"Bikes, Blues and BBQ reserves the right to refuse (prior to the event) or remove from the rally any vendors whose products, intentions or attitude are not compatible with the family-oriented nature of the Bikes, Blues and BBQ motorcycle rally," each application form explains.

So what gives? Call it capitalism at work. People who own private property on or near Dickson Street -- or other spots we saw along other city streets -- can use those properties to try to make a buck. It is, under city code, a use by right as long as they are zoned for retail operations. The city of Fayetteville issued 36 short-term event permits for private retailers to set up shop for the dates of the motorcycle rally. That's three dozen retailers that don't operate under the auspices of Bikes, Blues & BBQ, but are drawn to it like conspiracy authors are to a UFO convention.

Some of those retailers on private properties actually hurt the motorcycle rally's fundraising by selling similar items, whether it's T-shirts or turkey legs. If the rally's organizers could shut them down, it would be in their interest to do so. But they have no such authority, and the city doesn't have authority to pick winners and losers among sellers, either.

The city requires a permit to ensure these temporary retail operations will collect the required taxes on their sales. The city does not evaluate any of the merchandise to be sold. The American Civil Liberties Union and the U.S. Constitution would have it no other way.

Yes, it's a free country, we're told. Believe it or not, repugnant messages can sometimes find a market. And it's certainly not within city government's authority to ban repugnant messages or to stop the rally based on complaints about unpopular messages. There's a little amendment known as the First that gives people the fundamental right of free speech.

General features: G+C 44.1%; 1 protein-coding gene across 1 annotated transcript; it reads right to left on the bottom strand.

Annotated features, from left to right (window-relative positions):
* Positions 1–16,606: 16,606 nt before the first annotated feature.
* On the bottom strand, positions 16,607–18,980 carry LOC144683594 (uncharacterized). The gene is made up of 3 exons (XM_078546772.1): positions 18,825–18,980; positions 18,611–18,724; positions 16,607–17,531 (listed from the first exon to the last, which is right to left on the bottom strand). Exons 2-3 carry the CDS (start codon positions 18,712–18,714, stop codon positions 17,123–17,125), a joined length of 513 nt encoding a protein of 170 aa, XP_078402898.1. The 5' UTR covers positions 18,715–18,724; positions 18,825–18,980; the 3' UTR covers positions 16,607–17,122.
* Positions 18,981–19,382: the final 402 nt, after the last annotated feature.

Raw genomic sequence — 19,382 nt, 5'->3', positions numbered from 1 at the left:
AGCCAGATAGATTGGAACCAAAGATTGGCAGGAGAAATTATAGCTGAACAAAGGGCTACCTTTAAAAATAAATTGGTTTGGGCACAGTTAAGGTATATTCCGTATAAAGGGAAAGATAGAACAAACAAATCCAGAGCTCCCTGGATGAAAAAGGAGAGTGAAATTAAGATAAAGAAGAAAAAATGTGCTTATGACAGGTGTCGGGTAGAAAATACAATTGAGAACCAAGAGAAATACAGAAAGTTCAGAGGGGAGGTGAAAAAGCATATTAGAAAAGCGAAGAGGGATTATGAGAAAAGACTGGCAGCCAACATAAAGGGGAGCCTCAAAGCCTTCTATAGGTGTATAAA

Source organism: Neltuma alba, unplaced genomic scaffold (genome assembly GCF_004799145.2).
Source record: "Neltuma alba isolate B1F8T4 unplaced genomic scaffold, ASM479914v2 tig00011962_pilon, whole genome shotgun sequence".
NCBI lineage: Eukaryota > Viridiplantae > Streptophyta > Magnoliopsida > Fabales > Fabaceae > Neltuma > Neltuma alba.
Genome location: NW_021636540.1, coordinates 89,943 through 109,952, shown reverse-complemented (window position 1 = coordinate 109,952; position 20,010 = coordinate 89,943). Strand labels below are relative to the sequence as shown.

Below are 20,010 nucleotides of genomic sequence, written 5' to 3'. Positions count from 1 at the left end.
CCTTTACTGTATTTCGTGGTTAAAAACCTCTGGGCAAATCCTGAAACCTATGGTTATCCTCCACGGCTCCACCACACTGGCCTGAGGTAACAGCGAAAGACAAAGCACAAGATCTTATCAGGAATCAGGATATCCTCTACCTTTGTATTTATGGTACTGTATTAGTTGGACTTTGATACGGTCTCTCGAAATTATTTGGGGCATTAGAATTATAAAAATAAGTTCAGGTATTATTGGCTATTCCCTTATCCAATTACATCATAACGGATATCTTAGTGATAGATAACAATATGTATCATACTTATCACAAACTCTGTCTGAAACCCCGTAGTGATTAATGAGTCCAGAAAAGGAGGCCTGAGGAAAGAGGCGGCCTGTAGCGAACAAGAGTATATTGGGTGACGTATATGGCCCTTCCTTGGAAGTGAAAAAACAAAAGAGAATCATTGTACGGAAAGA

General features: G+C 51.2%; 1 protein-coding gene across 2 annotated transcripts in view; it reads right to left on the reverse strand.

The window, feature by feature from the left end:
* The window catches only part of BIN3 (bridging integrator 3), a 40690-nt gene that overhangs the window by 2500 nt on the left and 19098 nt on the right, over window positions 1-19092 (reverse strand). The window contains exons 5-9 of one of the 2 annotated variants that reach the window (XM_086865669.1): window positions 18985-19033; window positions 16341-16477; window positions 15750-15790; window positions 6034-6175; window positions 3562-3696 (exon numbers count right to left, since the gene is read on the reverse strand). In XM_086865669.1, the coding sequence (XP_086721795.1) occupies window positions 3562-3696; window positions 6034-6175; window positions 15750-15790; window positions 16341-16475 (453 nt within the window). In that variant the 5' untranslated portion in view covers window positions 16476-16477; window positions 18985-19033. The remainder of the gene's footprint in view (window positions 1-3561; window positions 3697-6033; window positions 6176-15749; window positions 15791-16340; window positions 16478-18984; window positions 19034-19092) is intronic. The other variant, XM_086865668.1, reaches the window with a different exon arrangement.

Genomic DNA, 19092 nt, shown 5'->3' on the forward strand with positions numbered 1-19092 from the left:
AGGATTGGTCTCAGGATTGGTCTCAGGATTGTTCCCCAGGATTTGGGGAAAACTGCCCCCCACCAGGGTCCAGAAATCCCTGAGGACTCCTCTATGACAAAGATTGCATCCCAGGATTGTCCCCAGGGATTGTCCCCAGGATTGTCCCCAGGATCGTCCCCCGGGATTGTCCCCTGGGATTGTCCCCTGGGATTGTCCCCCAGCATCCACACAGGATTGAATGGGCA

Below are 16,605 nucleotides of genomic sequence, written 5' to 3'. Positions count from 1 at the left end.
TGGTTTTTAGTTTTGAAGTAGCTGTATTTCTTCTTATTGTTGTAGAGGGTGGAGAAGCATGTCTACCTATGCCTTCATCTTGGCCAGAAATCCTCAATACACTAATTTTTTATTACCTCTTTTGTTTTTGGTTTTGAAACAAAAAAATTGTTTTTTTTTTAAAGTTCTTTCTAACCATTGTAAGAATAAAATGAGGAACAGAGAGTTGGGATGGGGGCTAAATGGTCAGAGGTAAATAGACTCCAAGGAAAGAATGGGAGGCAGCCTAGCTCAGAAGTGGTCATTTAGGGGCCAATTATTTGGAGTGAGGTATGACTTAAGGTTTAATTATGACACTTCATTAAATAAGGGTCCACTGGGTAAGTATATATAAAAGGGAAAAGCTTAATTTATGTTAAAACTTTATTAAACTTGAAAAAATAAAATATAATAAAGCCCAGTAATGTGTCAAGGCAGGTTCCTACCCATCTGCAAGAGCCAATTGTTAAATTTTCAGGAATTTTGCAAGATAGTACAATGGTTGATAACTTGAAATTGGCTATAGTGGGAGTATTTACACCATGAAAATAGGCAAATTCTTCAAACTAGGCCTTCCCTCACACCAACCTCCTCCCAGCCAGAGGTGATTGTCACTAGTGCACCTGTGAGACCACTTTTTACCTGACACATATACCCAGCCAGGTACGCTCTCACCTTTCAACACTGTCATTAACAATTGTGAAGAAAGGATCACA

Naturally, it's easier to cast misdirected aspersions on the rally's organizers. That'll get'em all stirred up, right? But from what we can tell, the rally's organizers are the ones in all this who are taking a stand to keep their event free of repugnant messages. Indeed, a lot of signs one can see directly related to Bikes, Blues & BBQ-controlled areas features messages about the nonprofits the event has funneled a lot of money to over the years. And every little bit helps when you're trying to do some good.

Some of the other motorcycle rallies around the country make no effort to be family friendly, and based on the stories we hear from motorcycling friends, they are significantly more, shall we say, adult than the Fayetteville event. From what we know of the founders of the event, we suspect the last thing they want in Fayetteville is a copy of Sturgis or Daytona.

We appreciate Bikes, Blues & BBQ for affirmatively staking out its desire to be a family-friendly event and its considerable efforts to limit inflammatory messages in areas within its control. We saw lots of men and women pushing strollers and holding hands of little tykes wandering through the event, because all those motorcycles are a sight to behold.

Naturally, what goes on related to the motorcycle rally after dark is more adult oriented, as is the usual activity on Dickson Street even when the motorcycles aren't in town. It's naive to assert what happens at 11 p.m. ought to be as family focused as something happening at 11 a.m.

We agree that the repugnant messages cited by the critics of Bikes, Blues & BBQ ought to be criticized by people availing themselves of their freedom of speech. But neither the rally's organizers nor the city of Fayetteville has authority to stop private retailers from selling what they want to sell. Direct those complaints to the local property owner who rented out space to the offending -- and probably not local -- retailer. That's where the complaint belongs.

Commentary on 10/06/2019

Print Headline: Beyond the blues